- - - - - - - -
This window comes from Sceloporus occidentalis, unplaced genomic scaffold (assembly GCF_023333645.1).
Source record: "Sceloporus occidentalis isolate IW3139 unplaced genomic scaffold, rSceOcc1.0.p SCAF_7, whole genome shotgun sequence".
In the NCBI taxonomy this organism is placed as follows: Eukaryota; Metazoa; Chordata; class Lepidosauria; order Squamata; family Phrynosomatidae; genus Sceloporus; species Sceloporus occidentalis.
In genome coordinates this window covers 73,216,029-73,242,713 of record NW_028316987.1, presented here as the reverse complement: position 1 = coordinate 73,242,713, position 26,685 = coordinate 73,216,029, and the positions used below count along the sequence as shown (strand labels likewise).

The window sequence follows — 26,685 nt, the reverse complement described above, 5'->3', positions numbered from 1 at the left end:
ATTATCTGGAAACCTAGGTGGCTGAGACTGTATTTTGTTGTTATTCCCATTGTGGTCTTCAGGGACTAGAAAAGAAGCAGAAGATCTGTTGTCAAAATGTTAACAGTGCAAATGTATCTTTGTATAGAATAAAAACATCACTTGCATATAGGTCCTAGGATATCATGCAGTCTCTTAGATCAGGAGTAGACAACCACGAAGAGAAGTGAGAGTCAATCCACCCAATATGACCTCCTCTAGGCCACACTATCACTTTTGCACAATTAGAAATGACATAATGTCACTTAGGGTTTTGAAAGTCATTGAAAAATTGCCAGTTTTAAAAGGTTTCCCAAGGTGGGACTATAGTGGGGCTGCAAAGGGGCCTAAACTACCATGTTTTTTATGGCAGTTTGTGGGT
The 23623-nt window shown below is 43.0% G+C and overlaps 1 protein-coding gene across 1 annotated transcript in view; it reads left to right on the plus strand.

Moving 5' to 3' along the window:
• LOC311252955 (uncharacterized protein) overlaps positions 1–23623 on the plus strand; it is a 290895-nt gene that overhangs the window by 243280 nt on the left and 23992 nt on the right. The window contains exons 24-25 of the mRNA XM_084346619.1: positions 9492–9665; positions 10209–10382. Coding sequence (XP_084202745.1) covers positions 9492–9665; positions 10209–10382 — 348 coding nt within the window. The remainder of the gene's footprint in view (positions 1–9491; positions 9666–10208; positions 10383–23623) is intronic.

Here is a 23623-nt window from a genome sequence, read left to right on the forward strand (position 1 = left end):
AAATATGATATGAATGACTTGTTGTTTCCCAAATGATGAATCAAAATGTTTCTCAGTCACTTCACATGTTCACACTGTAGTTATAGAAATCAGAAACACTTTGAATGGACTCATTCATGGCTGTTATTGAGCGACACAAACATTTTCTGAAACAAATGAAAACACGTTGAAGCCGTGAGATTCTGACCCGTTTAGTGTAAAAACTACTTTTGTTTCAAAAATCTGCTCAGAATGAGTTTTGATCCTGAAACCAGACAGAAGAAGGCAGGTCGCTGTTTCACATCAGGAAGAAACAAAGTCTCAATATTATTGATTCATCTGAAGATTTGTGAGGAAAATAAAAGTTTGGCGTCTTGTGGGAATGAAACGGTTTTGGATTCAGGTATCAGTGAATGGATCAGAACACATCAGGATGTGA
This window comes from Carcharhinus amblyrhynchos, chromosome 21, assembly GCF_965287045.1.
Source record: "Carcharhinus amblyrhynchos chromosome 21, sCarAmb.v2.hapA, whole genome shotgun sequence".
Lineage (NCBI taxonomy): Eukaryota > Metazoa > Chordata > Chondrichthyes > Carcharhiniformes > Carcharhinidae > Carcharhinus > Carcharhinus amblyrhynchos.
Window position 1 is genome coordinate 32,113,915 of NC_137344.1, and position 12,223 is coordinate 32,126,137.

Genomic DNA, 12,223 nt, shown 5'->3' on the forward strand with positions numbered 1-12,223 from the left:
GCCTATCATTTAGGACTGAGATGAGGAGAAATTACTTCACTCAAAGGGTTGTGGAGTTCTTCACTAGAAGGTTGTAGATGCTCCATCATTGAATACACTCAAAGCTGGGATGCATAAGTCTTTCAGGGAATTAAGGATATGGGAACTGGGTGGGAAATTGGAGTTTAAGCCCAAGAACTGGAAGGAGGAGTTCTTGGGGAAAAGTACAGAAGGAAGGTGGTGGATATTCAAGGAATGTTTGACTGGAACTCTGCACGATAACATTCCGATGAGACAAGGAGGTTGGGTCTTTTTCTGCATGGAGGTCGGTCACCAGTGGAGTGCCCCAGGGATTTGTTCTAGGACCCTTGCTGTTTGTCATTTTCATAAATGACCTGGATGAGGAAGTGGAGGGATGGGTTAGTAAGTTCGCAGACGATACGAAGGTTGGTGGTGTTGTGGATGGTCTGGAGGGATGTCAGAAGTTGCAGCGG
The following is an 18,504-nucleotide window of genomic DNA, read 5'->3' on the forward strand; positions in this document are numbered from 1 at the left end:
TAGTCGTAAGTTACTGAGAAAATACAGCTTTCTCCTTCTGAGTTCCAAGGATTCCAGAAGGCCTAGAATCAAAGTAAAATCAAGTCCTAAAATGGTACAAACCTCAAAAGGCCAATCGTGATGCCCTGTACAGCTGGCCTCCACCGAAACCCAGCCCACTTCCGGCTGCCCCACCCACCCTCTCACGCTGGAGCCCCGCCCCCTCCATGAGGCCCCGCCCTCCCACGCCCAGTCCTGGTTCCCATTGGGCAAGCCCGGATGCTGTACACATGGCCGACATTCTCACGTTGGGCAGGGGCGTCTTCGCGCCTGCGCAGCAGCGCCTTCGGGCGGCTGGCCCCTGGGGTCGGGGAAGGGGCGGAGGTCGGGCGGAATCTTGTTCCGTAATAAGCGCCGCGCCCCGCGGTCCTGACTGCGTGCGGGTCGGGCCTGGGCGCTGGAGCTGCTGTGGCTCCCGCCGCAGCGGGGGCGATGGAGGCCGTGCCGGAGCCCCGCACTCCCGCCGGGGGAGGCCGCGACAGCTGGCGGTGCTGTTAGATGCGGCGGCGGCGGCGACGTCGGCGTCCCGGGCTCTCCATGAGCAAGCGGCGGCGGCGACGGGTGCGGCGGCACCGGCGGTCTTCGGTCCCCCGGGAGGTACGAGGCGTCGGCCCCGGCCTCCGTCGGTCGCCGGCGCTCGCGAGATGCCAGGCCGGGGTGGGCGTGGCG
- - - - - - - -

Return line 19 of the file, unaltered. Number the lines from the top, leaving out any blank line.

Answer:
TAGTCGTAAGTTACTGAGAAAATACAGCTTTCTCCTTCTGAGTTCCAAGGATTCCAGAAGGCCTAGAATCAAAGTAAAATCAAGTCCTAAAATGGTACAAACCTCAAAAGGCCAATCGTGATGCCCTGTACAGCTGGCCTCCACCGAAACCCAGCCCACTTCCGGCTGCCCCACCCACCCTCTCACGCTGGAGCCCCGCCCCCTCCATGAGGCCCCGCCCTCCCACGCCCAGTCCTGGTTCCCATTGGGCAAGCCCGGATGCTGTACACATGGCCGACATTCTCACGTTGGGCAGGGGCGTCTTCGCGCCTGCGCAGCAGCGCCTTCGGGCGGCTGGCCCCTGGGGTCGGGGAAGGGGCGGAGGTCGGGCGGAATCTTGTTCCGTAATAAGCGCCGCGCCCCGCGGTCCTGACTGCGTGCGGGTCGGGCCTGGGCGCTGGAGCTGCTGTGGCTCCCGCCGCAGCGGGGGCGATGGAGGCCGTGCCGGAGCCCCGCACTCCCGCCGGGGGAGGCCGCGACAGCTGGCGGTGCTGTTAGATGCGGCGGCGGCGGCGACGTCGGCGTCCCGGGCTCTCCATGAGCAAGCGGCGGCGGCGACGGGTGCGGCGGCACCGGCGGTCTTCGGTCCCCCGGGAGGTACGAGGCGTCGGCCCCGGCCTCCGTCGGTCGCCGGCGCTCGCGAGATGCCAGGCCGGGGTGGGCGTGGCG